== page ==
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Death, Beatings Highlight the Horrors of Australia's Manus Island Refugee Detention Centre

Gosford Anglican Church

Gosford Anglican Church message to Australian Immigration Minister Peter Dutton. Courtesy Fr Rod Bower's Twitter account

A number of disturbing cases concerning the offshore Asylum Seeker Detention Centre on Papua New Guinea's Manus Island have recently captured online attention in Australia and beyond.

As reported in an earlier post, since 2013 asylum seekers arriving by boat without a valid visa are sent to offshore centres on Manus Island and Nauru. There is currently no possibility of being allowed to settle in Australia.

The Australian government announced in August 2016 that it intends to close the Manus centre, but the facility continues to generate controversy, most recently with the death of a Sudanese asylum seeker and the beating of two Iranian asylum seekers allegedly by police.

Faysal Ishak Ahmed from Sudan died on Christmas Eve in the Australian city of Brisbane following his evacuation there from Manus. Many people have blamed poor medical attention on Manus for his death. A number of vigils and protests have taken place:

Australian Prime Minister Malcolm Turnbull and Immigration Minister Peter Dutton copped much of the criticism. One Twitter user compared it to the case of Ms Dhu, an Aboriginal woman who recently died in police custody:

The arrest of two Iranian asylum seekers on New Years Eve has also resulted in accusations of police brutality:

Iranian journalist and fellow asylum seeker Behrouz Boochani has been trying to cover the story on his Facebook account:

Manus prison.I just visited the refugees who were beaten by PNG immigration yesterday. They are in police detention now. I could only talk with them behind the wire for a few minutes because the guard did not allow me to see them. The refugees were so scared and distressed and they said the police did not give them any food or medical treatment. Mohammad is in a critical situation and said he is pissing blood and has stomach pains. Some local people gave them food but Mohammad vomited the food and Mehdi has started to hunger strike. He has pain in his hand and thinks his hand is broken. The detention cell is such a dirty place and they sleep on the concrete floor. Their wounds are getting infected.Here is two new photos from them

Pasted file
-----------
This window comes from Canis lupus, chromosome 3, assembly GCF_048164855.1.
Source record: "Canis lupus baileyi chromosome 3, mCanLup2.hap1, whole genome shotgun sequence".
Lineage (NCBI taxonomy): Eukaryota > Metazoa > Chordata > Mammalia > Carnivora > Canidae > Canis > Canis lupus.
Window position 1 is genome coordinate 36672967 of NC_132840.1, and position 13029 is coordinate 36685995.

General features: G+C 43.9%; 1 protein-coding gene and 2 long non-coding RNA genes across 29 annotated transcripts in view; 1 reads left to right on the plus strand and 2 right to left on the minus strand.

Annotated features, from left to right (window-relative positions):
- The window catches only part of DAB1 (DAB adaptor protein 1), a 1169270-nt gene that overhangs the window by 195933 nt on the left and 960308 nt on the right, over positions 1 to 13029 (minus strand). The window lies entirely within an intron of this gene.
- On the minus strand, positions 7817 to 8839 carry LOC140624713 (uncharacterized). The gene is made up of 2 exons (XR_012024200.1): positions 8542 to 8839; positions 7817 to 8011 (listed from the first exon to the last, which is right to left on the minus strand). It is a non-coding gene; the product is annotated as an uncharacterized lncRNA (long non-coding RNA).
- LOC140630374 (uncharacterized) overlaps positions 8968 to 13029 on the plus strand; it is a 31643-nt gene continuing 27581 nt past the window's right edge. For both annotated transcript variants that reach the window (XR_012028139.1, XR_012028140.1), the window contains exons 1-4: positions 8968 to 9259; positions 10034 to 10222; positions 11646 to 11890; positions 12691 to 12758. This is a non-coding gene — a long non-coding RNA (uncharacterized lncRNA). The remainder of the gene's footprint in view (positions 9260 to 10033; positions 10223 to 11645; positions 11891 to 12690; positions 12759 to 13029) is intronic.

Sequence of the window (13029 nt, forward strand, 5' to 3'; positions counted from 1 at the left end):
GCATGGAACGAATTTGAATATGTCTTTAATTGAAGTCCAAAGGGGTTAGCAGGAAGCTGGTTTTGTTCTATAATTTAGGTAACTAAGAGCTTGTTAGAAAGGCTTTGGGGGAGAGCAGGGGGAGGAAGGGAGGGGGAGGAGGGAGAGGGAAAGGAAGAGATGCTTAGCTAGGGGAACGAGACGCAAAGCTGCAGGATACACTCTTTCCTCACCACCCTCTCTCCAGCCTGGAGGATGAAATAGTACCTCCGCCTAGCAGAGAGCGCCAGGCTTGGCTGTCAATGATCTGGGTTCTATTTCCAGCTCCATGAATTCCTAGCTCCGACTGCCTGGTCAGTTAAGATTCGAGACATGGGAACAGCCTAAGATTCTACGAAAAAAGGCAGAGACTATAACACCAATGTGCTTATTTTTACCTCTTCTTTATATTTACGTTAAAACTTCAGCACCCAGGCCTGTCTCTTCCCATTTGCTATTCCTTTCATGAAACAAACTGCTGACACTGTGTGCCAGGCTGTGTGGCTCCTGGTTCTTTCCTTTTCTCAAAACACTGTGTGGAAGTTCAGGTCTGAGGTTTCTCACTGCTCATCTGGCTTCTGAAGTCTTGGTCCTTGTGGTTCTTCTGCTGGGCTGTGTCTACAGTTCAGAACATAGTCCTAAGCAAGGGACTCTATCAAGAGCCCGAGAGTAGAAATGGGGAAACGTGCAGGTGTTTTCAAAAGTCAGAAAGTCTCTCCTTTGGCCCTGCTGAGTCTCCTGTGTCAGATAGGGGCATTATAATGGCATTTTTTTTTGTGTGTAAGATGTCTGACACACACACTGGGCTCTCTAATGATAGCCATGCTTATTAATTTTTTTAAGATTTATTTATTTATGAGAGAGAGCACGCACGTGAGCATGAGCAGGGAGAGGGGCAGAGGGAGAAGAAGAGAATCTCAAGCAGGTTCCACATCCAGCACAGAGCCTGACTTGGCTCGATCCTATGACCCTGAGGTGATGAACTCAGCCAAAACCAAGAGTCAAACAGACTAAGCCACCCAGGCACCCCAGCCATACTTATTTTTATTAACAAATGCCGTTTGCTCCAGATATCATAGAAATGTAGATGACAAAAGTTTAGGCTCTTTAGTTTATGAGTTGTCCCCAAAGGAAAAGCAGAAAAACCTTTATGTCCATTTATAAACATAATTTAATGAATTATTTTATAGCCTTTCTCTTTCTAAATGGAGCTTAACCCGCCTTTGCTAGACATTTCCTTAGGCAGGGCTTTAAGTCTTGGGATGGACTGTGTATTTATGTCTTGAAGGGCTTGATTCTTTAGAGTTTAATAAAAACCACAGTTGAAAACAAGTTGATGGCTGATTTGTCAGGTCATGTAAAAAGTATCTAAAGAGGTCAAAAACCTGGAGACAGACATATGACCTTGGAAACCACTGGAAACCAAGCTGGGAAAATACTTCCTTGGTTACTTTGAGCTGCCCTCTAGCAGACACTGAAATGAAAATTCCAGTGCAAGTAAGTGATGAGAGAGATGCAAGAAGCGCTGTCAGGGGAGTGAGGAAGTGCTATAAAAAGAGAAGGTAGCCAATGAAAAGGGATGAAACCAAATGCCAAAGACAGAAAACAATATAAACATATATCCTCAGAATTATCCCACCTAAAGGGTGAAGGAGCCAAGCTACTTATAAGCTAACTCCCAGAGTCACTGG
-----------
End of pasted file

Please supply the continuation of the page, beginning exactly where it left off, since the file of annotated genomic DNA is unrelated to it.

Manus island refugees

Manus island refugees beaten by authorities. Courtesy Behrouz Boochani Facebook page

‘Close this foul chapter that stains Australia’

PEN International, defender of freedom of expression, has called on the Australian government to:

end the offshore processing of asylum seekers in Nauru and Manaus, and ensure that asylum seekers and those in immigration detention in offshore processing centres, including Behrouz Boochani, are provided with adequate legal protection in line with Australia’s commitments under international law.

The detention centres have received critical attention from world media, especially The New York Times. Roger Cohen's ‘Broken Men in Paradise’ was tweeted numerous times. Cartoonist Gavin Aung Than was one of those:

Part of Behrouz Boochani's own refugee drama is covered in this New York Times article.

A deal was announced in November 2016 with the United States to resettle some of the successful asylum applicants, but it has yet to be implemented. Many question whether the incoming Trump administration will overturn the agreement.

Deal or no deal, the long-term fate of those who do not resettle in the U.S. is unclear. According to the independent non-profit Asylum Seeker Resource Centre, possibilities may include returning to their home country or a 20-year visa for Nauru.

On a brighter note, there has been a positive response to a crowdfunding appeal for one Manus detainee, made by Tasmanian academic Helen Merrick and refugee advocate Anne Moon.

On the crowdfunding site Chuffed, Merrick and Moon said the money would be used to hire legal representation for a man who has been maintaining a record of abuse and harassment that he has witnessed while in detention and now is “falsely accused and charged with a crime”. So far, the campaign has raised AUS $3,155 of its $4,500 goal.

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